President Bush Nominates Ralph F. Boyd, Jr. to Head DOJ Civil Rights Division

March 6, 2001 Facebook Twitter LinkedIn Blogger Tumblr

(WASHINGTON, DC) – President Bush announced today that he will nominate Ralph F. Boyd, Jr., to be Assistant Attorney General for Civil Rights at the U.S. Department of Justice.

"We are very pleased with the President's choice for this important position at the Justice Department," said Rich Tafel, executive director of Log Cabin Republicans. "We look forward to working with him on issues of concern to gay and lesbian Americans. Ralph Boyd brings a unique set of personal and professional experience to the job of enforcing civil rights laws for all Americans."

Mr. Boyd is currently a partner at the firm of Goodwin Procter LLP in Boston, Massachusetts. In March 1996, he was appointed by then-Governor William F. Weld (R-MA) – a staunch ally of Log Cabin Republicans – to the Executive Committee of the state's Judicial Nominating Council. Mr. Boyd served on the Council with Mark Goshko, then-president of Log Cabin Republicans of Massachusetts, who was also appointed by Governor Weld. In 1997, Mr. Boyd was appointed to serve on the U.S. Magistrate Judge Selection and Review Panel by the judges of the U.S. District Court for the District of Massachusetts. Previously, Mr. Boyd served as Assistant United States Attorney in the Major Crimes Unit of the U.S. Attorney's Office in Boston.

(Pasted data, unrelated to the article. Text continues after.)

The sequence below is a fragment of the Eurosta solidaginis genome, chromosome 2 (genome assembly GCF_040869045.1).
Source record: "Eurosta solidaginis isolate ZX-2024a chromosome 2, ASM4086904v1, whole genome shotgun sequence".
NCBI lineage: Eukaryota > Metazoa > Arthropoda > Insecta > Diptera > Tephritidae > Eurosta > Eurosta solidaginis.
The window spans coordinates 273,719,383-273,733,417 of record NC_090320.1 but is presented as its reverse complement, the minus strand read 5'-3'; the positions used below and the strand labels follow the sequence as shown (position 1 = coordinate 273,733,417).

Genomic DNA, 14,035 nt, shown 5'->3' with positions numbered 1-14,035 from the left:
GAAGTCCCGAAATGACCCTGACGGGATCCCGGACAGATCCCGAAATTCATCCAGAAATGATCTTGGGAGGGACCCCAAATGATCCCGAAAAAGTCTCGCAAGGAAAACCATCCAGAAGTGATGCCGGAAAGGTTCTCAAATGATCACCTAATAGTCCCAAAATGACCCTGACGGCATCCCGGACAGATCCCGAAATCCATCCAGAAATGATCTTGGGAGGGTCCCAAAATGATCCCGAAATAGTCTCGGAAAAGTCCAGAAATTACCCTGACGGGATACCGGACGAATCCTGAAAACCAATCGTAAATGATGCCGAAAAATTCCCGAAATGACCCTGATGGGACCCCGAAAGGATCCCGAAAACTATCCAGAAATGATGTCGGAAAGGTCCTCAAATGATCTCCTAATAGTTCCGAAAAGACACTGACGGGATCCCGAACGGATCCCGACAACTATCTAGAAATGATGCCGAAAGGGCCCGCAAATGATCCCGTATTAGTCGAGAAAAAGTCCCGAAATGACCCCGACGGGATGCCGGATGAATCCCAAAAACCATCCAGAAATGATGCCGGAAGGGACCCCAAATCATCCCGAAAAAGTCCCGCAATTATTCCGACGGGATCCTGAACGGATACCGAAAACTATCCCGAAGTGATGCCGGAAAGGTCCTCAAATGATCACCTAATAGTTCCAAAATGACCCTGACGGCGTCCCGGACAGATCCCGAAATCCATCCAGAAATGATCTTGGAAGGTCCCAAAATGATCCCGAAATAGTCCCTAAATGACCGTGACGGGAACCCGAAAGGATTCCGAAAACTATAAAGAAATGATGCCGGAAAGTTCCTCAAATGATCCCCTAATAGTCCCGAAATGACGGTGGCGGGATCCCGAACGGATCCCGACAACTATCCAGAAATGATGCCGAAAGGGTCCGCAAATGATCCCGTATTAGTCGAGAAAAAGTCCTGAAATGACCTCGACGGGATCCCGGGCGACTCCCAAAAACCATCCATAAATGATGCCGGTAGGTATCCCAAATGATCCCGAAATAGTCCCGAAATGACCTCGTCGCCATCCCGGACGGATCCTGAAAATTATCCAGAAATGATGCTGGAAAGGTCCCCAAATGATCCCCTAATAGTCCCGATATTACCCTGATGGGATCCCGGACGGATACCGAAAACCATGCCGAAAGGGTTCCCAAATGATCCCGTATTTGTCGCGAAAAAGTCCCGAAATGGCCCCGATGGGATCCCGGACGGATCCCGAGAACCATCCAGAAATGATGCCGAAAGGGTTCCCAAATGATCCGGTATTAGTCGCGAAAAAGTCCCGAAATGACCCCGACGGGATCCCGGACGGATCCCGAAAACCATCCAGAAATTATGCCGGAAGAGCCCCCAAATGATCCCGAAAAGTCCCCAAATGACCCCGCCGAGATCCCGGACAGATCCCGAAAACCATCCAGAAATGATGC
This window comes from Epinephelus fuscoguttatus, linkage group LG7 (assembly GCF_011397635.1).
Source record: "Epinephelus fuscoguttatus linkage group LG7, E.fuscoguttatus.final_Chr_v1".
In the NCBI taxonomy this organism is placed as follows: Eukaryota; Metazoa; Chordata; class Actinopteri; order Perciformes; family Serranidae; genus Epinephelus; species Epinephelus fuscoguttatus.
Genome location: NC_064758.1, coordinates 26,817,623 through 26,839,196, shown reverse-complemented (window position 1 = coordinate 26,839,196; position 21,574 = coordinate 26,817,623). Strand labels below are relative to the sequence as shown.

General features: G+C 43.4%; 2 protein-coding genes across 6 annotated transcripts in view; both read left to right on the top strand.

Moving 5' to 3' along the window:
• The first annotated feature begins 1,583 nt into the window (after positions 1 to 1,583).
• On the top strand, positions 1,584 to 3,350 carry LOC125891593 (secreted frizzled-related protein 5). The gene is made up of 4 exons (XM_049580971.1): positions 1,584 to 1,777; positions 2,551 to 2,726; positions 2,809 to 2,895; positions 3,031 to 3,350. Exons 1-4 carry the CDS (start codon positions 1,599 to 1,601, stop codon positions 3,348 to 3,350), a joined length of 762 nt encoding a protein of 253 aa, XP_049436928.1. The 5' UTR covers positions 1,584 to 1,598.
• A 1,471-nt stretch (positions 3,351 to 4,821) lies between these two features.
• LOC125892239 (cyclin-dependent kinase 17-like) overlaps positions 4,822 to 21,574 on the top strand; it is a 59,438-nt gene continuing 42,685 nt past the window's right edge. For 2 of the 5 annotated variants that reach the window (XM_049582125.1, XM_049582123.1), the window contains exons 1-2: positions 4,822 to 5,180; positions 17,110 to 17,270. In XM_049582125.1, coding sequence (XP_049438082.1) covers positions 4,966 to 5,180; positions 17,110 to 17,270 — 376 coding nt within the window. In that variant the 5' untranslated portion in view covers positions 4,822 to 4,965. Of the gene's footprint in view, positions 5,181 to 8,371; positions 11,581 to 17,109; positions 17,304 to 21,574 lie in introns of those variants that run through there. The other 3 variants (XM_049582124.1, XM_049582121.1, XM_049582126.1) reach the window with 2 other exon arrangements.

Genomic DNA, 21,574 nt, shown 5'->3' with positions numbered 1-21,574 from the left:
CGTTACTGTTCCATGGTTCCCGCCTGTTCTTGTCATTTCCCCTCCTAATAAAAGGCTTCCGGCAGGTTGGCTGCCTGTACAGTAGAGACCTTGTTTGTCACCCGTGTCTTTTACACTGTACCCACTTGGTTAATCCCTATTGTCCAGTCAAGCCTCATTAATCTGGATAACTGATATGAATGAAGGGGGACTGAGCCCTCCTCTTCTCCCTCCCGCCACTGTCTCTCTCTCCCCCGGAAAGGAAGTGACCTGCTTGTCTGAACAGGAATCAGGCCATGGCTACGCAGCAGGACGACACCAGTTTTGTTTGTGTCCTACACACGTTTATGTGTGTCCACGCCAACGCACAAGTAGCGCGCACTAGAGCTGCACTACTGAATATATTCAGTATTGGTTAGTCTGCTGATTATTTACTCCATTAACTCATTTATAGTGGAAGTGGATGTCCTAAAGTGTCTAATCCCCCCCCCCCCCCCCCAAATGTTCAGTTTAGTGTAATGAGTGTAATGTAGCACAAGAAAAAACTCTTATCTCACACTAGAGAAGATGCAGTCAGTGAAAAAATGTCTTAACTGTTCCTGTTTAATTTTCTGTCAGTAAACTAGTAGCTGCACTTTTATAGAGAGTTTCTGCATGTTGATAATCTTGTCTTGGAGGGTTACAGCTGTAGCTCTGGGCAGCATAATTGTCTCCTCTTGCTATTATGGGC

Mr. Boyd, who is African American, graduated from Haverford College (B.A., 1979) and Harvard Law School (J.D., 1984). Following law school, he served as law clerk to the Honorable Joseph H. Young, United States District Judge for the District of Maryland. He then litigated civil cases during five years of private practice.

The Civil Rights Division of the U.S. Department of Justice was established in 1957 for the purpose of enforcing federal statutes that prohibit exclusion and discrimination. The Division is responsible for coordinating the civil rights enforcement efforts of federal agencies whose programs are covered by Title VI of the Civil Rights Act of 1964, Title IX of the Education Amendments of 1972, and Section 504 of the Rehabilitation Act of 1973, as amended, and assists federal agencies in identifying and removing provisions in their policies and programs that are discriminatory under federal law.